“They seek to find ways to support the project and also ensure pupils are beings assisted in school through peer to peer, youth corner, and teachers’ guidance and counselling as well as referral to the health facilities. There has also been significant increase in learners’ enrolment in schools. This has been attributed to the friendliness the school environment which supports young people’s experiences in school. The support they receive has ensured many are retained in school and those who had left have returned including those who had dropped out due to teenage pregnancies/ forced marriage. The confidence of learners too has been elevated, due to more frequent interactions during GUSO activities and development on soft skills.”

Kisedere Phillip, a peer educator at Bunyama Primary school says being a GUSO student leader has changed his life and enhanced his relationship with his parents, teachers and fellow pupils

“I feel empowered to speak out on any challenge I face. I am also helping my fellow pupils by telling them about dangers of early sex, bad touches and what to do when they are faced with such challenges” he says

Kisedere, and other boys at the different schools we visited like have also been helping in making reused pads for girls who they consider as their sisters that need support

Chwara Emmanuel, an S3 student at Iganga Parents S.S who is a GUSO Monitor says his perception of Menstrual periods has positively changed and has been helping girls to feel more comfortable in school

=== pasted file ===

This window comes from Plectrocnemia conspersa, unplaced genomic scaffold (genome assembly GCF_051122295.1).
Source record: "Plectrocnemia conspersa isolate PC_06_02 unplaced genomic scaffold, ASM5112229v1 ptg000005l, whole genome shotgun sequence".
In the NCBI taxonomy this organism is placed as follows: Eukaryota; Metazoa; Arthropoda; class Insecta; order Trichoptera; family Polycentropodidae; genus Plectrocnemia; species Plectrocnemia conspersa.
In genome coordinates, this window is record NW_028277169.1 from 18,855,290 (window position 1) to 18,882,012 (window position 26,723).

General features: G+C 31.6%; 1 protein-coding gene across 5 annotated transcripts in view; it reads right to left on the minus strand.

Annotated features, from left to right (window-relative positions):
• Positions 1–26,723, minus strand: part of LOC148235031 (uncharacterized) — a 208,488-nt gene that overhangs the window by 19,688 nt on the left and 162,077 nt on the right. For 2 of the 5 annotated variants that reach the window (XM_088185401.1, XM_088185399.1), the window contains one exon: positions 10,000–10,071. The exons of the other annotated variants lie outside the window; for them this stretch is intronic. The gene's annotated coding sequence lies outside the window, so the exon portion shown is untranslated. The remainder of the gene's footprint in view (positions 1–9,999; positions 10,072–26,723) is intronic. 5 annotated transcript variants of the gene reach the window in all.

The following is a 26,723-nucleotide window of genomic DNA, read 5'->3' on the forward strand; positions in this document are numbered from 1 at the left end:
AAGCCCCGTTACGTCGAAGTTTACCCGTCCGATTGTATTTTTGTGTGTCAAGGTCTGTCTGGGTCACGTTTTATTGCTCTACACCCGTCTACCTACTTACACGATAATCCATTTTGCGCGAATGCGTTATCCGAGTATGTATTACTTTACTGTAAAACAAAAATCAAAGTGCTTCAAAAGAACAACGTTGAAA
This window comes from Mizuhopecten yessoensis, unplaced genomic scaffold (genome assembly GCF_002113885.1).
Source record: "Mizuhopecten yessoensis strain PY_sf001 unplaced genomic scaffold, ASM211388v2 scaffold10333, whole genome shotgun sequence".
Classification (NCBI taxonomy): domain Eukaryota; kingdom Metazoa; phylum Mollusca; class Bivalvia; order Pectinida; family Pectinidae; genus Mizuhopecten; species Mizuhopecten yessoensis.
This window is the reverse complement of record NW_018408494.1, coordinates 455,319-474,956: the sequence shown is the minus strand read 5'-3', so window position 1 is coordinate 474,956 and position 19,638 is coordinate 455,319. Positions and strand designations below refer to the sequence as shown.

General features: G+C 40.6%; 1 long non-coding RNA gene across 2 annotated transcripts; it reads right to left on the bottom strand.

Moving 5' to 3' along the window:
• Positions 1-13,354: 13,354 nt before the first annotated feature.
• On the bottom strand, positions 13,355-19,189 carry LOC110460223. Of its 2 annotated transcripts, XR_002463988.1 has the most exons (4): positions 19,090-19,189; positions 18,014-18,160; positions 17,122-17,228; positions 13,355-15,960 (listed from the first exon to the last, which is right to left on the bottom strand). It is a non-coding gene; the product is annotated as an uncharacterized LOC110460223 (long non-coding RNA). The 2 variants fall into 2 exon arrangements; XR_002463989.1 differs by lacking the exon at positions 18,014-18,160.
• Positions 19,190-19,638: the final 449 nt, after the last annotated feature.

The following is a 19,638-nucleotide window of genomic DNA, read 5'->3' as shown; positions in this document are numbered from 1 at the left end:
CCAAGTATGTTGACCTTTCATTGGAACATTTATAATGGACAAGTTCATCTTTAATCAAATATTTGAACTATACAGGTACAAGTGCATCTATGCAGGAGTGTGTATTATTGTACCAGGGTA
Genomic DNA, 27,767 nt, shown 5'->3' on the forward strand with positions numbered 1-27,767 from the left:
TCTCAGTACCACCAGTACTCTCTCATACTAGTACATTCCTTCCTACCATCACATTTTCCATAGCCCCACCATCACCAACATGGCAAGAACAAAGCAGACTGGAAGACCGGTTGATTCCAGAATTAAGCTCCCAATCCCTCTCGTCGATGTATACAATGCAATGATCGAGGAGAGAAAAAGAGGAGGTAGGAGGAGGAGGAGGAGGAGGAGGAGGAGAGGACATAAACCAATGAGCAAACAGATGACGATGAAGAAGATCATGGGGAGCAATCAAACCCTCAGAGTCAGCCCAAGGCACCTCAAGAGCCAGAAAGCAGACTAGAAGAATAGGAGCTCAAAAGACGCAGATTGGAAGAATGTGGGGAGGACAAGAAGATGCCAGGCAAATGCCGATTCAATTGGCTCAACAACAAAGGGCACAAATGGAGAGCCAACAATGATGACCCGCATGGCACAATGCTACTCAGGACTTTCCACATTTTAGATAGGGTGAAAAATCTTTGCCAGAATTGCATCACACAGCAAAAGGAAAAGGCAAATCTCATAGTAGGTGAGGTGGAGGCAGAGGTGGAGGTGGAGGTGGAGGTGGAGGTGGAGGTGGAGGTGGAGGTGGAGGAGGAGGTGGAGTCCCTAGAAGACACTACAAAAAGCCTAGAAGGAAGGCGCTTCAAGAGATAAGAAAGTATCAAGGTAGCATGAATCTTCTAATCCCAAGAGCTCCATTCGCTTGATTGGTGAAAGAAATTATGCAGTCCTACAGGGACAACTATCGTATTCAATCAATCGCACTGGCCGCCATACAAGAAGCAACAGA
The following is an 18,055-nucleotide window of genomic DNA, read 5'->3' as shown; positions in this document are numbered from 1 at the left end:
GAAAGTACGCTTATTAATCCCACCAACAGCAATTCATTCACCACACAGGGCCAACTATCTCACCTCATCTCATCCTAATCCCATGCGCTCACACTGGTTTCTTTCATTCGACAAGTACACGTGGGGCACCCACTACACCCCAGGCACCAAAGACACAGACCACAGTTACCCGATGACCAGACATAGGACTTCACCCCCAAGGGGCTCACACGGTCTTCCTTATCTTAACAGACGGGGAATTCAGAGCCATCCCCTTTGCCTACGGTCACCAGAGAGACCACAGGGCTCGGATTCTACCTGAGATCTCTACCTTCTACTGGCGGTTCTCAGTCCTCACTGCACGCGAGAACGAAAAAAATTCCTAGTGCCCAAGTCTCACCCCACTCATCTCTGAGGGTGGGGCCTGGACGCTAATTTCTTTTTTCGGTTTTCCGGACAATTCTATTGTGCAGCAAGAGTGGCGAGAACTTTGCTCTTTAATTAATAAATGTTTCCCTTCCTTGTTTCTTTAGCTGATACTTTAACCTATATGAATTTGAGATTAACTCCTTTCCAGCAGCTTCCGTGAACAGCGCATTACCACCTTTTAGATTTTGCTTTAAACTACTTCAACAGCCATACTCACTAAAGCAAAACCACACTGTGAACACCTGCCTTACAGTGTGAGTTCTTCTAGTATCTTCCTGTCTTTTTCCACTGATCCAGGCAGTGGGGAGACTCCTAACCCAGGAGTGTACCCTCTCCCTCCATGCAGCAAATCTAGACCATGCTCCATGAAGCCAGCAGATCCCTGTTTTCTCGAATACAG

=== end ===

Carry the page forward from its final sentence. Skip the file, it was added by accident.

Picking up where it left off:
“In addition to helping out with the making of reusable pads, I understand that this is a nature occurrence and no girl should feel shamed or uncomfortable because they are in their periods. Also in our peer groups we talk to girls about what their menstrual periods imply and how to keep safe from getting pregnant and HIV/AIDS,” he says

Acheng Jenipher, a 15-year-old primary seven pupil at Buruguyi primary school says that she feels more comfortable to make friends with boys and her teachers and no longer has to stay home during her periods because the school has created a conducive environment. I addition, she says the hard work she is being taught will be used in future to earn a living

Despite the successes, school heads say they are having financial challenges in implementing some areas of the program especially connecting pupils that need medical attention to hospitals which are very far and need transportation to get to them

“Also the Safe Space where girls can change their clothing in case of menstrual hygiene challenge or resting is limited. We are using the same room for girls and boys which doubles as a sickbay. We also lack a proper resting place, we have only one old mattress,” said, Nyiro Juliet Flavia, the assistant matron Buyama primary school

Charles Owekmeno National Programs Coordinator SRHR, says that such programs are necessary and need to be extended to other regions if sexual reproductive challenges are going to be fully addressed

“Uganda’s health sector is not well structured to address the needs the young people and hence they find it hard to seek health information from health facilities. With GUSO, young people are connected to health facilities with special medical personnel that understand their challenges and how to go about them,” he said

SRHR Alliance partners include Reproductive Health Uganda, CEHURD, FLEP, NAFOPHANU, UNYPA, Straight Talk Uganda, and Restless Development